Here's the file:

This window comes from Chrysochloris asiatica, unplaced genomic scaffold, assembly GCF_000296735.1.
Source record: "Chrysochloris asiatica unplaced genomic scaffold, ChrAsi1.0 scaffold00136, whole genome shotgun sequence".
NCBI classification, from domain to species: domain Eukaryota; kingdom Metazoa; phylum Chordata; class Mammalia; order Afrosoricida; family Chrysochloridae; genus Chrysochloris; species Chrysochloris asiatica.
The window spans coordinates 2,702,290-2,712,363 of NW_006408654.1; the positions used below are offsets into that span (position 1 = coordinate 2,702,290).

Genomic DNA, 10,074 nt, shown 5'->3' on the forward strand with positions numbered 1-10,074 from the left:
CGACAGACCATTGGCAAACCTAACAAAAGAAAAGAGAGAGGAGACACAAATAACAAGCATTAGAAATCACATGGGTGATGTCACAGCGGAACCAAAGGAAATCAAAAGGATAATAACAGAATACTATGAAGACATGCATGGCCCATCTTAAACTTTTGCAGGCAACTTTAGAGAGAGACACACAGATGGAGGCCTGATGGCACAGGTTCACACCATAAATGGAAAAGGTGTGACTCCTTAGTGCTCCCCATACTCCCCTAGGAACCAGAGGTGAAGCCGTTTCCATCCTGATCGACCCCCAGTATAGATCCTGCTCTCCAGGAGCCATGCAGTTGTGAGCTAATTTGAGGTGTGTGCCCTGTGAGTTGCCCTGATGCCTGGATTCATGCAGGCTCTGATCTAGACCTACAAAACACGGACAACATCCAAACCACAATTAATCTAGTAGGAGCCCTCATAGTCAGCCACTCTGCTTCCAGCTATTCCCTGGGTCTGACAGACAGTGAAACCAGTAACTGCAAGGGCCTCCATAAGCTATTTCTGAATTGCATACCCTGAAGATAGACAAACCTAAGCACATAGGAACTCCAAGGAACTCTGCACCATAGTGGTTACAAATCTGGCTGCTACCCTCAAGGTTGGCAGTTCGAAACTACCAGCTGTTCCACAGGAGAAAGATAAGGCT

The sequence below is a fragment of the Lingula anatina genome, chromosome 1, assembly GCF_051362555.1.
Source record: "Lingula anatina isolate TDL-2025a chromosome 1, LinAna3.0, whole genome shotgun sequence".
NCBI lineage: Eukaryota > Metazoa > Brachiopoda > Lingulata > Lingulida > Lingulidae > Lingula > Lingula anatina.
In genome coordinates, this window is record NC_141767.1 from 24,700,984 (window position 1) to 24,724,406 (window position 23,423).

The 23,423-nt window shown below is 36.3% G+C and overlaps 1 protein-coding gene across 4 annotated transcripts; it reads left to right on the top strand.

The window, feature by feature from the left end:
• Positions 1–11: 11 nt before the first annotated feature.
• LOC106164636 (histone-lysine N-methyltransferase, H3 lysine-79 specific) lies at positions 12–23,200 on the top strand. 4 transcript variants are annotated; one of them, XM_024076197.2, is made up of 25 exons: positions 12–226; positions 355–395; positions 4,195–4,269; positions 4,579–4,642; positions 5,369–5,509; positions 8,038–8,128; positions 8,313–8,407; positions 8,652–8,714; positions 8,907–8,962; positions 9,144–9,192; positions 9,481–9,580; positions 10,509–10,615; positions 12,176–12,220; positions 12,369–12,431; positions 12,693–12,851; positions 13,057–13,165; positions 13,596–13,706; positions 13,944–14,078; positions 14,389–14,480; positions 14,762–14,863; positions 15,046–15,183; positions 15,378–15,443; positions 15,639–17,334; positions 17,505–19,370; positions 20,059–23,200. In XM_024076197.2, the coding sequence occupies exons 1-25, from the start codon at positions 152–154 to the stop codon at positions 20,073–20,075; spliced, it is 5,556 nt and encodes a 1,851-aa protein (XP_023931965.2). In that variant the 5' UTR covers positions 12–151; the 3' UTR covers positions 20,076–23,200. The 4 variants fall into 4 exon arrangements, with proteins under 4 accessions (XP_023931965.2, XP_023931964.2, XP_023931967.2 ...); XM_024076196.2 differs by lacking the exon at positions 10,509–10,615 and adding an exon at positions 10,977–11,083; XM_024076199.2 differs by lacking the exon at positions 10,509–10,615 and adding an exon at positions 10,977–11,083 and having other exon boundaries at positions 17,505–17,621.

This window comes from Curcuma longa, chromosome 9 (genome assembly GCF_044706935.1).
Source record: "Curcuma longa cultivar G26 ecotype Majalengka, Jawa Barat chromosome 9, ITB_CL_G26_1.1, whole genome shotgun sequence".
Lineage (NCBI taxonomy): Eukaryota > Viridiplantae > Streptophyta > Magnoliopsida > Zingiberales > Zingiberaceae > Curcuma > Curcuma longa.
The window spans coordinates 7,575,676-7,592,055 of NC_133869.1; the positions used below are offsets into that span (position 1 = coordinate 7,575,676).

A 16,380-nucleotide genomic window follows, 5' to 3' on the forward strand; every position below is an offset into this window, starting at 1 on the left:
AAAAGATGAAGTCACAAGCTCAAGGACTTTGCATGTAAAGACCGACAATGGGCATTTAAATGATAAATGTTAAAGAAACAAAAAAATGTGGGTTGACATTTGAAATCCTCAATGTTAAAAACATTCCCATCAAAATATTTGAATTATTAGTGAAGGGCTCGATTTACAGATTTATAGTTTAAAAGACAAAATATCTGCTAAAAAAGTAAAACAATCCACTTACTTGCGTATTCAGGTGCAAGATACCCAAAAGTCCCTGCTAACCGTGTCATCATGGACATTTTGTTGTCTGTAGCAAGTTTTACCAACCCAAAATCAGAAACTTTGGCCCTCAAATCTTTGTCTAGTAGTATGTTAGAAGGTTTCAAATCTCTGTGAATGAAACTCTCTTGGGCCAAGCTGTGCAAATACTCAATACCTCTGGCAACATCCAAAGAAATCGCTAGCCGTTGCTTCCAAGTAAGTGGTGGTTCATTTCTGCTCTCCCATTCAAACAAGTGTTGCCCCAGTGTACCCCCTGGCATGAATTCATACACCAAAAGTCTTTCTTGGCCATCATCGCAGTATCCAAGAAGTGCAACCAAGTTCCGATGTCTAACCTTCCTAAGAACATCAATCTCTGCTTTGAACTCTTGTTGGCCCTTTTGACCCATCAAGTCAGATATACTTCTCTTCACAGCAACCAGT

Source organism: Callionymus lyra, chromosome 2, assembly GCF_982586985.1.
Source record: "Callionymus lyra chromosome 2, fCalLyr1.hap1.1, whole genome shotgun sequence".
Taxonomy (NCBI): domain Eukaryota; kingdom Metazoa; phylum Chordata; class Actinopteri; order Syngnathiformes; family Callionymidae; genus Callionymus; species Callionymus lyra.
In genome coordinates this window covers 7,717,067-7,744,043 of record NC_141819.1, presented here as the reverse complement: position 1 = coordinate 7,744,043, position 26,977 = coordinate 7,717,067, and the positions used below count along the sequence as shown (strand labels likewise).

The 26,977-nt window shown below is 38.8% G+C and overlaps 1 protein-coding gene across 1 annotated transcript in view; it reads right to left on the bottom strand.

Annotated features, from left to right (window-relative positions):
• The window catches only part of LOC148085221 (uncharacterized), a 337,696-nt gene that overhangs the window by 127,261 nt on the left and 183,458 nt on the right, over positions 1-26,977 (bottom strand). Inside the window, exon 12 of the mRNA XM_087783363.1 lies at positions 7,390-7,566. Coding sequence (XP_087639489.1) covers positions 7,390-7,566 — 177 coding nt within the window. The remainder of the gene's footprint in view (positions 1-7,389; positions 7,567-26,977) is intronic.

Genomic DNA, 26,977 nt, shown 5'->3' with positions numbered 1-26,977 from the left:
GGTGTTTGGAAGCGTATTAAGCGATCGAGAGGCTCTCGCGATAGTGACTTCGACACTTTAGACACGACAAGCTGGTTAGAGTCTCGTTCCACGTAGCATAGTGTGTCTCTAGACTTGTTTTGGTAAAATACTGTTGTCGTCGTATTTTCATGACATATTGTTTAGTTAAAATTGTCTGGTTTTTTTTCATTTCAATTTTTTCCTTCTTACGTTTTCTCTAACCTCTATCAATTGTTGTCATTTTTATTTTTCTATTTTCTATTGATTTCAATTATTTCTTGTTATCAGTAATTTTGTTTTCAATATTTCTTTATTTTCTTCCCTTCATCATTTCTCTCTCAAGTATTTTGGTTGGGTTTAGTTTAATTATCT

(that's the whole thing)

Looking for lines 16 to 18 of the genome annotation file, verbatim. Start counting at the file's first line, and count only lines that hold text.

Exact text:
Source record: "Curcuma longa cultivar G26 ecotype Majalengka, Jawa Barat chromosome 9, ITB_CL_G26_1.1, whole genome shotgun sequence".
Lineage (NCBI taxonomy): Eukaryota > Viridiplantae > Streptophyta > Magnoliopsida > Zingiberales > Zingiberaceae > Curcuma > Curcuma longa.
The window spans coordinates 7,575,676-7,592,055 of NC_133869.1; the positions used below are offsets into that span (position 1 = coordinate 7,575,676).